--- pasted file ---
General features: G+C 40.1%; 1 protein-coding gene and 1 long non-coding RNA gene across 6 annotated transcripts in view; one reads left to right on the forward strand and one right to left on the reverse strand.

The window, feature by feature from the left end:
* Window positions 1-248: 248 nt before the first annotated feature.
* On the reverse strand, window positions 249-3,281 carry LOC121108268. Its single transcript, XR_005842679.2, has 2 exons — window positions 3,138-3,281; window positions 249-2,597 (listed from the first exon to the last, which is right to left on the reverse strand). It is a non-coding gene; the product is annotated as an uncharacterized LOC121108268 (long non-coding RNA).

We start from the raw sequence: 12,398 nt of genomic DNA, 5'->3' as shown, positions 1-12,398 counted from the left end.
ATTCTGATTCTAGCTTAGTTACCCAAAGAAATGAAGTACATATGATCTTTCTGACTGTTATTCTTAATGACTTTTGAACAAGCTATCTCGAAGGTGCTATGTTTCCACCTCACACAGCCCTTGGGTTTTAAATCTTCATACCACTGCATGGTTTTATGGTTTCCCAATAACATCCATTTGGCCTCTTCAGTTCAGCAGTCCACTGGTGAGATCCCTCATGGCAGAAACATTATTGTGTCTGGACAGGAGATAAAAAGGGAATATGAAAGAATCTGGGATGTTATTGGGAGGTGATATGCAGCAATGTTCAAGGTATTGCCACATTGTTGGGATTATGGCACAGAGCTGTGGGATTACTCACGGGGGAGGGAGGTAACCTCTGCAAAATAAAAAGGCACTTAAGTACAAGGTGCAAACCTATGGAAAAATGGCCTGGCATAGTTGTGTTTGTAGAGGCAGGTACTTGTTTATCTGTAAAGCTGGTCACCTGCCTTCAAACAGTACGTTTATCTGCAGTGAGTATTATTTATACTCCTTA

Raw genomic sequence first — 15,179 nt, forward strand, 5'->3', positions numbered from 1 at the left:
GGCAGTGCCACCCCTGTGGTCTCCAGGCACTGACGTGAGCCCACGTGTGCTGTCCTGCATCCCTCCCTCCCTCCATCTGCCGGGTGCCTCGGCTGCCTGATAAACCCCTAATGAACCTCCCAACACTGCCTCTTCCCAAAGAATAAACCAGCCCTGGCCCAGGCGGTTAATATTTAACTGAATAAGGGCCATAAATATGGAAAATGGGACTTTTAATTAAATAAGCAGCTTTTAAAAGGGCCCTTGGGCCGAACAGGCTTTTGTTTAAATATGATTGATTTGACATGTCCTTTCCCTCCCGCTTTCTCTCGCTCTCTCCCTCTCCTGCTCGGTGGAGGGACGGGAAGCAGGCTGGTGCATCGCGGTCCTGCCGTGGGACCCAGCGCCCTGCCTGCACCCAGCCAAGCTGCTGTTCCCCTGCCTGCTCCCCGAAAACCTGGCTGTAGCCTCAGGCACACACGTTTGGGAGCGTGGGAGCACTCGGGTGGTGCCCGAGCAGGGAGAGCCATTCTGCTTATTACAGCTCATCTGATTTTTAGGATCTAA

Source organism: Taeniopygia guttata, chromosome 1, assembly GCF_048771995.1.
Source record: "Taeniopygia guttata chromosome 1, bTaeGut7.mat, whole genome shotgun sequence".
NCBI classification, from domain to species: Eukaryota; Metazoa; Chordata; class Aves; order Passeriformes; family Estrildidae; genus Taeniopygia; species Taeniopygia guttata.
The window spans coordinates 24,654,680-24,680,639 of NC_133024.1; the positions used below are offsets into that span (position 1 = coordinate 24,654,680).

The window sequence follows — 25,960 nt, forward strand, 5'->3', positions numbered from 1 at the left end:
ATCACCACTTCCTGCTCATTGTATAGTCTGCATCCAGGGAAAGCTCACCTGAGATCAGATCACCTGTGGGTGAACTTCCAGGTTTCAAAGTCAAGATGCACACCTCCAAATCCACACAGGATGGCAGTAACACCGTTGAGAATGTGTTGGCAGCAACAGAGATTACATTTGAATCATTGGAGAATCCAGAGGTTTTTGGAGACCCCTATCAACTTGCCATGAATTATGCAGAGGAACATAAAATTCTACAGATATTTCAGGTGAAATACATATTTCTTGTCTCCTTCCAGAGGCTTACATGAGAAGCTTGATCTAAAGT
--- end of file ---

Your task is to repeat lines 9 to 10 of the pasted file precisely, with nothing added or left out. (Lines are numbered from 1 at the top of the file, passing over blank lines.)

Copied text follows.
Source organism: Taeniopygia guttata, chromosome 1, assembly GCF_048771995.1.
Source record: "Taeniopygia guttata chromosome 1, bTaeGut7.mat, whole genome shotgun sequence".